LOUISVILLE, Ky. (AP) — Kenny Perry worked his way slowly along the railing just off the ninth green at Valhalla Golf Club, patiently signing everything that came his way for nearly 45 minutes.
Hats. Balls. Flags. Programs.
Even a Kentucky license plate.
If this is to be his final major championship, it’s quite a farewell.
“I’m just excited for the opportunity to go out the back door one more time, as they say,” Perry said, breaking into a big grin that just won’t go away.
“One more time.”
At 53, he got a special invitation to play in the PGA Championship because, well, this is home.
He was raised and still lives in Franklin, Kentucky, a hamlet of less than 10,000 residents about a two-hour drive away, down in the southern part of the state near the Tennessee line.
Valhalla might as well be his home club, a place where he has experienced enormous heartache (losing a playoff to Mark Brooks at the 1996 PGA Championship) and exhilarating joy (he was part of the last U.S. team to win the Ryder Cup in 2008).
These days, it feels like a little bit of heaven.
“Being a Kentuckian,” he said, “it made me pretty proud.”
Perry’s career on the PGA Tour was filled with plenty of accomplishments, including 14 victories and two Ryder Cup appearances. But he let two major titles slip through his fingers, including the 2009 Masters when he had a two-stroke lead with two holes to play. At 48, he would’ve been the oldest player ever to claim a green jacket, but he bogeyed the 17th and 18th holes, then made another in the playoff and lost to Angel Cabrera.
But the one that really stings is that PGA Championship nearly two decades ago.
Perry went to the 72nd hole with a two-stroke lead. All he needed was a par on the second-easiest hole on the course.
He made bogey.
It took a while to get over that one.
“I always think about the 18th hole,” Perry said. “It’s a par-5 that’s very gettable and you can make eagle on it. That’s pretty disappointing to have a hole where I struggle to make par on it, much less make an easy birdie.”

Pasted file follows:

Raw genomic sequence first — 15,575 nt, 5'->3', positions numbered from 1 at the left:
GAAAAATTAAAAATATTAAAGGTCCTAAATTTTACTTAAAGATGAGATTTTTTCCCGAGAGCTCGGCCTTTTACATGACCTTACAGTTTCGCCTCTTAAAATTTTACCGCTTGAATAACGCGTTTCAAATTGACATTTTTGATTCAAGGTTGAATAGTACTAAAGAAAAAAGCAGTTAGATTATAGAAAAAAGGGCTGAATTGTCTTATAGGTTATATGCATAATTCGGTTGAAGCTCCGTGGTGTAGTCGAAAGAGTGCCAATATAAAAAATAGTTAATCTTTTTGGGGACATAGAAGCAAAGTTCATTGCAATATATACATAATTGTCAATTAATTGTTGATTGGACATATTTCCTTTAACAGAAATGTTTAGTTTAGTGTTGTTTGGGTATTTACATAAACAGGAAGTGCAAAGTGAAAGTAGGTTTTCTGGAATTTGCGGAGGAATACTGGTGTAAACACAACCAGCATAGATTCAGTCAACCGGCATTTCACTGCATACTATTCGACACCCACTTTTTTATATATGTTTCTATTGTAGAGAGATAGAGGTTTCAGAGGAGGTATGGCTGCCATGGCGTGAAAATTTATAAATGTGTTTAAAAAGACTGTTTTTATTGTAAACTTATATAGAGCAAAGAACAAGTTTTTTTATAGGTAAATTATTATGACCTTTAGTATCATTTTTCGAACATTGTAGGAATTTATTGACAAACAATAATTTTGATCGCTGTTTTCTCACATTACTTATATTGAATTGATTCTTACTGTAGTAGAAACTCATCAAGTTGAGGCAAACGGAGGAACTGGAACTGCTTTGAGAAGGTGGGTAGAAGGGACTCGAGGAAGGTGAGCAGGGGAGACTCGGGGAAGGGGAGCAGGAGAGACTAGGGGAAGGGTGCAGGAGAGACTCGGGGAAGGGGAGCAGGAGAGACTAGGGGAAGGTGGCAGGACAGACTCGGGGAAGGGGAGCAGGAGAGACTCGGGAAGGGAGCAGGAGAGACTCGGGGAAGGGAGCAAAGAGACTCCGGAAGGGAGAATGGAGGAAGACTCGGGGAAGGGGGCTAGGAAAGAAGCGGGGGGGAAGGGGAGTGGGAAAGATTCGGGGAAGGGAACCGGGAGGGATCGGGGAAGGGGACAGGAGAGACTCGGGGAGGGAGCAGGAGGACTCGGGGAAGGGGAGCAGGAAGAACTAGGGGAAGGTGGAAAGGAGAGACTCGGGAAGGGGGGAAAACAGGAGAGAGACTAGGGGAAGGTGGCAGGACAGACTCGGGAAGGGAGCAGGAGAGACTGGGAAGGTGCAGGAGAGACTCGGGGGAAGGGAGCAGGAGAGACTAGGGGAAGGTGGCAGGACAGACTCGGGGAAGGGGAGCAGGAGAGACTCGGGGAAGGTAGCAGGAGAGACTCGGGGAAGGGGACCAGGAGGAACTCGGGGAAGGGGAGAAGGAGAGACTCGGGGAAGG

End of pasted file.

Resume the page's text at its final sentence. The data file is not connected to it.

He still remembers the drive, hooking left into the thick rough. He remembers laying up, not very well. He remembers standing over a 10-foot putt that still would’ve clinched the Wanamaker Trophy, sliding by the right side of the cup.
“It taught me a lot about finishing and not getting ahead of yourself and thinking about the prize at the end,” Perry said. “It took me about a year, year and a half, to get over that loss. I played very poorly and was thinking about that event. But then once I got through it, the loss at the Masters really didn’t bother me that bad.”
He does realize how much different things would’ve been if he’d just made par on the final hole at Valhalla, if he’d made par on the final hole at Augusta.
“You always look back,” he conceded. “They were blows in my career. If I would have had those two majors, you could look at my career as a Hall of Fame career. I would have won 16 times with two majors. That probably would have been close to a Hall of Fame career. I mean, Freddie Couples gets in with 15 (PGA Tour) wins and one major.
“I was that close,” Perry added, holding his thumb and index finger about an inch apart, “to getting in the Hall of Fame.”
But it’s clear he didn’t let those two disappointments take away from an otherwise full life. He’s carved out quite a niche on the Champions Tour, winning seven times since turning 50. His son played on Western Kentucky’s golf team and occasionally caddies for his dad. He’s got two young grandchildren and just found out another is on the way. He actually had to give up his regular Tuesday babysitting duties to be at the PGA Championship.
“You can fold up and kick the dog,” Perry said, “but I didn’t look at it that way. I love playing golf. I love competing. I love providing for my family. It’s been a great career. I’ve met a lot of people along the way. I’ve traveled the world. The experiences are what I call scrapbooking. You’ve got all these things in your life that made you who you are in your life.”
At Valhalla, it’s clear that there are many, many people who appreciate all the things he’s done, not a couple of things he didn’t do.
He’s determined to return the love.
“To me, it’s a way of saying thank you for 30 years of support and thank you for your love and compassion for me,” he said.
As Perry finally reached the long line of fans Wednesday – having signed for everyone he could, posed for dozens of photographs and chatted with folks like they were all his best friends – the crowd broke into applause.
Then a chant.
“Kenny! Kenny! Kenny!”
Not a bad way to go out.
Follow Paul Newberry on Twitter at www.twitter.com/pnewberry1963